Story telling from Australia
We notice every scrap of green, tune out white noise, avoid fireworks and welcome the rain. And what type of rain?
Short sharp downpours can bounce off rock-hard land and run off, it’s the long slow soaking rain that’s needed; the type of rain we enjoyed in abundance this week. If only some of it would fall on Broken Hill.
I spent less than four years living in that remote mining town yet it left a lasting impression.
I never complain about rain any more. I wash my hands under a running tap and think of friends on station properties where they wouldn’t dream of being so profligate. They ran out of water long ago. They’ve been carting it in for months now and re-using every precious drop thanks to strategically placed buckets, hoping to salvage what’s left of gardens that are rapidly turning up their toes.
Joining the Sydney City branch of the Country Women’s Association (and no, that’s not an oxymoron) has helped. It’s not a fashionable organisation to join. That’s probably why I like it.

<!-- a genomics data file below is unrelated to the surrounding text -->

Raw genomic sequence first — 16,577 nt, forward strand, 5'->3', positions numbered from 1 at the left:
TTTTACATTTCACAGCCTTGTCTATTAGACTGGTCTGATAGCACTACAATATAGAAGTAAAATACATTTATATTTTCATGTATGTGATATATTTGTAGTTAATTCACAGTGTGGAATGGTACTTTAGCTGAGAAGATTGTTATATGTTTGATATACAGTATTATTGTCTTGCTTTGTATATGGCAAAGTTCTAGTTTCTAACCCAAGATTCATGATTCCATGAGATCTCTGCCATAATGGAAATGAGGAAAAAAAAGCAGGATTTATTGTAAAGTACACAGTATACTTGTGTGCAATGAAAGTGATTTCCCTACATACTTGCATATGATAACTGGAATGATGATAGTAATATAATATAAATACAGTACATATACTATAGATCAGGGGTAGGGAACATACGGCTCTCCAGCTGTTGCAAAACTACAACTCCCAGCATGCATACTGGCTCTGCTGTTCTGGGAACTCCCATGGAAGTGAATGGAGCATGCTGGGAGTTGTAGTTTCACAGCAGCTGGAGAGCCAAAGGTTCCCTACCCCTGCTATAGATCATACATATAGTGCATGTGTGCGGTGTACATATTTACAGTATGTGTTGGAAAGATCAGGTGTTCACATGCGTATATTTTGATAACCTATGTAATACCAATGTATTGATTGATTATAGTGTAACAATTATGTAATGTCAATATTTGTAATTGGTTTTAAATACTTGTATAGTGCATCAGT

Women with a deep affinity for rural and remote Australia gather at CWA meetings across Sydney to promote the cause of women and families living in country areas. We raise money for charity.
There’s another connection close to my heart at this time of year too, and it’s a deep connection to country and family many thousands of miles away. It’s still hard to equate Christmas with soaring temperatures. Instead of picking holly and ivy from hedgerows shrouded in frost, I looked for the Sydney summer equivalent, searching for the red and green of Christmas tradition.
I didn’t have far to look. Not much grows in our shady backyard but I had a modicum of success planting veg in the front garden this year. A leggy tomato plant appeared of its own volition, so it supplied the red, complete with crowns. Mint and parsley gave the green. Before I knew it I’d picked a plate of summer salad, including cucumber and spring onion that were planted from seed.
We always check the weather forecast for Broken Hill and there was a rare shower icon on the weather forecast a couple of days ago. It delivered an inch of rain over Packsaddle but nothing 80 kilometres further south, where they so desperately need it.
The best Christmas present of all would be rain over Broken Hill and surrounding stations – in fact rain over any part of Australia that’s currently suffering drought conditions would be wonderful.
It’s not the kind of thing you can wrap and tuck under the tree, that’s for sure.
Merry Christmas everyone.